The supported catalyst of the present invention alternatively may be utilized in a fuel cell such as that illustrated on page 103 of the Advances in Chemistry Series, No. 47, "Fuel Cell Systems" (1965) by George J. Young and Henry R. Linden to generate electrical current via the reaction of oxygen and hydrogen.

EXAMPLE IV

Example I is repeated with the exception that the supported catalyst is tested with respect to its hydrogenation and isomerization activity using a 1-butene feed together with hydrogen and helium as a diluent.

The reaction conditions and result are summarized below.

__________________________________________________________________________Feed in cc./min.          Recycle                            Mole Percent at ExitRun                       RateNumber    1-Butene     Hydrogen          Helium              Temperature                     liters/min.                            Butane                                cis-2-                                    trans-2-__________________________________________________________________________15  10    10   30  133C.                     6.5    26  2.1 22.316  10     0   30  150C.                     6.5     0  0   0__________________________________________________________________________

It will be noted that in the absence of hydrogen no isomerization of the 1-butene feed was observed.

Although the invention has been described with preferred embodiments, it is to be understood that variations and modifications may be resorted to as will be apparent to those skilled in the art. Such variations and modifications are to be considered within the purview and the scope of the claims appended hereto.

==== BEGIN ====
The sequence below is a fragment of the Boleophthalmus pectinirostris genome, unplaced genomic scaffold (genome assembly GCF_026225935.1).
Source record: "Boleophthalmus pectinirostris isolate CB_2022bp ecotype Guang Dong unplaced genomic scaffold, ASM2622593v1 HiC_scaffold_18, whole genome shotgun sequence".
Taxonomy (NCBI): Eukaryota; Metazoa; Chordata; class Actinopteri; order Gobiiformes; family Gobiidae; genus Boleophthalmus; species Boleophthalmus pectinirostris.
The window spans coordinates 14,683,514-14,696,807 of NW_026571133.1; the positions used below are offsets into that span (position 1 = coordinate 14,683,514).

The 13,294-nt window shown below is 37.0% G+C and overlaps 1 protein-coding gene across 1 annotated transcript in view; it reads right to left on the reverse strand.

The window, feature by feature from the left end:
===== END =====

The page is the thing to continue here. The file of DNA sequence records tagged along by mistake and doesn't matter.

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Referenced by
Citing PatentFiling datePublication dateApplicantTitle
US4315837 *Apr 16, 1980Feb 16, 1982Xerox CorporationComposite material for ozone removal
US5420313 *May 2, 1994May 30, 1995Bp Chemicals LimitedCatalyst and process for the epoxidation of olefinic compounds
US5807803 *Mar 3, 1995Sep 15, 1998Bp Chemical LimitedCatalyst and process for the epoxidation of olefinic compounds
US6127574 *Jun 16, 1998Oct 3, 2000Bp Chemicals LimitedCarbonylation process
US20120187422 *Sep 7, 2010Jul 26, 2012Tokai Carbon Co., Ltd.Semiconductor substrate, method for producing semiconductor substrate, substrate for semiconductor growth, method for producing substrate for semiconductor growth, semiconductor element, light-emitting element, display panel, electronic element, solar cell element, and electronic device
Classifications
U.S. Classification502/159
International ClassificationB01J31/06, C07C5/03, B01J31/18, B01J31/16
Cooperative ClassificationB01J31/181, B01J2531/847, B01J2531/824, B01J2531/828, B01J2531/845, B01J2231/645, B01J2231/52, C07C2531/22, B01J31/1658, B01J2531/842, B01J31/06, B01J2531/18, B01J2531/822, C07C5/03
European ClassificationB01J31/18B2, C07C5/03, B01J31/16D2, B01J31/06